HOW TO KNOW IF YOU HAVE
The first thing is to go to the gynecologist for the annual review and to perform a cytology. If the cytology has a suspected virus result, even if there are no symptoms of the disease, it is necessary to continue with medical follow-up and the tests that the physician deems appropriate.
The infection of the human papillomavirus is very varied because the clinical manifestations of the infection can have a broad spectrum of presentation and be:
• Clinical lesions (visible).
• Subclinical (not visible but diag- nosed by some generally cellular method ).
• Latent (where the infection is present, but in the inactive state).
WHAT CAN HAPPEN IF YOU HAVE
THE HUMAN PAPILLOMAVIRUS?
Infection with the human papillomavirus follows an evolutionary course. It starts being asymptomatic, manifesting only as a finding of cytology or other diagnostic techniques.
It can be a latent infection, when diagnosed with an intentional search when performing a colposcopy or biopsy.
But when the infection is symptomatic and clinically visible, it can occur in a variety of ways.
They are seen as proliferative vegetative lesions in the form of irregular lumps, sometimes described as cauliflowers. They can be skin color, pink or white, single or multiple, soft, variable in size and confluent.
Also known as verruca vulgaris. It is most often caused by HPVs 1, 2, 4 and 7. They usually appear in adolescence or childhood, obtained by person-to-person contact. Like all papilloma virus infections, it can be a latent infection and present as a wart for weeks to months after contact with the infected person. It is frequent the disappearance of the wart, although in adults it is usually more resistant and take years in which this occurs.
Warts on the skin are not considered a disease that can trigger cancer or require medical treatment. The treatment is not necessary unless it is requested by aesthetics, or causes pain or is very large. It consists of topical drugs and rarely requires surgical treatment.
Condylomas are commonly associated with vulva and vagina, so they should be intentionally searched when diagnosed in either area. The diagnosis in the vagina is made with the visualization of the lesions and the subsequent confirmation in the microscope. However, it is usually more difficult to diagnose in the vagina, since it is an organ with abundant roughness in the reproductive stage.
Viruses mainly involved in vaginal condylomas are 16 and 18. Since high-risk viruses are closely monitored, if the infection does not resolve spontaneously, it can develop into vaginal intraepithelial neoplasia or cancer of the vagina .
The viruses most frequently associated with condyloma vulva are 6, 11 and 42. Although they are low-risk viruses, there may be infections from several types of viruses. It is rare, but there is also vulvar cancer related to HPV infection. To avoid vulvar neoplasias, colposcopic diagnosis and pathological confirmation by biopsies are warranted.
The viruses most frequently involved in the penile condylomas are 6 and 11.
The diagnosis of condylomas in penis is made by visualization of the warts. However, they usually coexist with subclinical infection, so it is necessary to perform a penescopy and occasionally to take cytologies and biopsies to rule out malignant processes.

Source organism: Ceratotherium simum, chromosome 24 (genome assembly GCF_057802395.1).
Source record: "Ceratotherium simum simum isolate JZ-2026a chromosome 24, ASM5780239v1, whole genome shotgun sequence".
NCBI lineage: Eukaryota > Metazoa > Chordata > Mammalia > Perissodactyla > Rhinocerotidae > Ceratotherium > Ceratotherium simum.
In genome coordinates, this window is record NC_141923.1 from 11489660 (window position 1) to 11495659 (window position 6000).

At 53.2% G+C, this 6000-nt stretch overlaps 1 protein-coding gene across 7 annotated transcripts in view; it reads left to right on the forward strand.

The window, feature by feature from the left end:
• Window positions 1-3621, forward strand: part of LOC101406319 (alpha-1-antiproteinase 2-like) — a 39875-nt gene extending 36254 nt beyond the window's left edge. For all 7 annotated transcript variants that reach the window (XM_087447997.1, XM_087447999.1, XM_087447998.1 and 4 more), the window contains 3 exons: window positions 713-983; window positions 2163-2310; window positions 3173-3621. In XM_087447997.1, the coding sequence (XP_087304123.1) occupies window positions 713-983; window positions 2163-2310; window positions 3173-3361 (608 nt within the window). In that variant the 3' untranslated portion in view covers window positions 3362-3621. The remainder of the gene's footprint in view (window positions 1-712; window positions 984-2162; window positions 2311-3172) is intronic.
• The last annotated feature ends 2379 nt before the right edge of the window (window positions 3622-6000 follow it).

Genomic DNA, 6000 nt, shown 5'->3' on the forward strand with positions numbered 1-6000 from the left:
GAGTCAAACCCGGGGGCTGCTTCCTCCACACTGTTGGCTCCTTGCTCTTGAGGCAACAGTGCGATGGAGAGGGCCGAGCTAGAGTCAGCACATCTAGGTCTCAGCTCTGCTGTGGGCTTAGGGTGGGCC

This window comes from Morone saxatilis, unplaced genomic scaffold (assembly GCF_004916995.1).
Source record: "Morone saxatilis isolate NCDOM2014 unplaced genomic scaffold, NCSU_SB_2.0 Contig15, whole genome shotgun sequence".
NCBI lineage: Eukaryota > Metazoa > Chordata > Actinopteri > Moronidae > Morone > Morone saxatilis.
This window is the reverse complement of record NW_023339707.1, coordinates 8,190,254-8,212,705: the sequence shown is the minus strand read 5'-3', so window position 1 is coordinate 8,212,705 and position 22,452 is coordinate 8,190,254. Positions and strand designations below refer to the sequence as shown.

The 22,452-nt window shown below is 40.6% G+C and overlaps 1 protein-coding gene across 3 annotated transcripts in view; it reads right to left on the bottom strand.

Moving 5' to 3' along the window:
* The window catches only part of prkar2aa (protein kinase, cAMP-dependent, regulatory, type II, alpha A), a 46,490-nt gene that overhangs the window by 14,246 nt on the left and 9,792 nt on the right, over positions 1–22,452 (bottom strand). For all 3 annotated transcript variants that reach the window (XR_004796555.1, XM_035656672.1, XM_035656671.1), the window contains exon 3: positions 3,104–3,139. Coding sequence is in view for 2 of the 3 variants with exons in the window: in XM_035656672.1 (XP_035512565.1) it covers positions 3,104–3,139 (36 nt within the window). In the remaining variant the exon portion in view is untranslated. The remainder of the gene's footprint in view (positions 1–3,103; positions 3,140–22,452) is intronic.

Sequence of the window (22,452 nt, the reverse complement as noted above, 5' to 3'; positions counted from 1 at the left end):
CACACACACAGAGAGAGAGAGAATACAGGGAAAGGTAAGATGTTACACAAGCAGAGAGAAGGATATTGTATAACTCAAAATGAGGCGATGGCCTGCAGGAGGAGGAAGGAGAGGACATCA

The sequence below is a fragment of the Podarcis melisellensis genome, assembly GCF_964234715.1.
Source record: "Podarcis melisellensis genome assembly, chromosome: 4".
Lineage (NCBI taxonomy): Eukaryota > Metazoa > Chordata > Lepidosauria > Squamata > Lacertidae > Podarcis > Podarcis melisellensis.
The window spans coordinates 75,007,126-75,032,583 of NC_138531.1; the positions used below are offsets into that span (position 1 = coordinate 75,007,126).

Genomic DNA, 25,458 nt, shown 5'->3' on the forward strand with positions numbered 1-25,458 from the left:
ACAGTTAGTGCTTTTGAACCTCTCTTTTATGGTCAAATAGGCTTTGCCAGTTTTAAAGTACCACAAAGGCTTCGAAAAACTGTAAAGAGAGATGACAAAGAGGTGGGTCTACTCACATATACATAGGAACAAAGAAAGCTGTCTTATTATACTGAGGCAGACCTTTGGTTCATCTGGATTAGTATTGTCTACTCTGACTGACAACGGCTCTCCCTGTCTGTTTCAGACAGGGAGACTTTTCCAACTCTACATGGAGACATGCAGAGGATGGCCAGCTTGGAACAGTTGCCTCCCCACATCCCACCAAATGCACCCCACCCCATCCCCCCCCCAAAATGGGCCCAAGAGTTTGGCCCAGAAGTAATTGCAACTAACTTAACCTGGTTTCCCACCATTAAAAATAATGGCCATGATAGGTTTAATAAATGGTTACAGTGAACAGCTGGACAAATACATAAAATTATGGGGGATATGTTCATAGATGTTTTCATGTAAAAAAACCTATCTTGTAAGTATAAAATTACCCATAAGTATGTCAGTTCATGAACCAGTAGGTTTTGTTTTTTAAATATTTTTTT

The incubation period varies from 3 weeks to 8 months, so warts usually appear within 2 to 3 months after infection. The rate of spontaneous regression of infection is not known. The clinical manifestations of HPV infection in the penis are very varied. They can range from skin, mucous, giant, flat condylomas, to cancer. Generally the location of the condylomata is in areas of friction during intercourse, therefore the frenulum, foreskin and glans are the most frequently affected areas of the penis. It is believed that uncircumcised men are more prone to infection and transmission of HPV.
Condylomas are the most frequent clinical manifestation of infection. They can occur at any age, but it is more common in adults 20 to 25 years. Condylomas in the anus are more predisposed in women, either through anal intercourse or by auto infection of the vulva at the anus. In homosexual men there is no predisposition for age and can occur at any time during the active sex life.
It is necessary to evaluate the treatment during gestation, since the large condylomata can be related to problems during the birth by preventing the passage of the fetus through the birth canal and the possibilities of laryngeal infection of the newborn.
It is an infectious disease of the laryngeal mucosa that causes benign tumors. It usually affects children or young adults and although there is no evidence of the time of infection, it is believed to occur at the time of delivery in women with condylomatosis.
It can occur at any age and in adulthood has a greater predilection for males.
Approximately 25 HPV types have been linked to this infection. The most frequent are the viruses 6, 11, 30, 16 and 18, the latter two with a high risk of becoming malignant also in the larynx.
The incidence in the United States in children 2 to 4 years old is 4, 3 per 100,000 children. The diagnosis is made when the affected person has difficulty speaking, such as dysphonia or difficulty breathing, and the visualization of the papillomas in the larynx, although they can also be found in the air and digestive tract.
The condylomas are visualized by means of a laryngoscope with which a biopsy is taken, since the diagnosis must be confirmed with the microscope.
- Condylomas are the most common clinical manifestation of papilloma virus infection
and can affect any area of sexual contact.
- Laryngeal papillomatosis can be transmitted by contact in the birth canal, although
it can appear at any age.
- Condyloma in the birth canal can prevent the free passage of the fetus and prevent the birth is natural.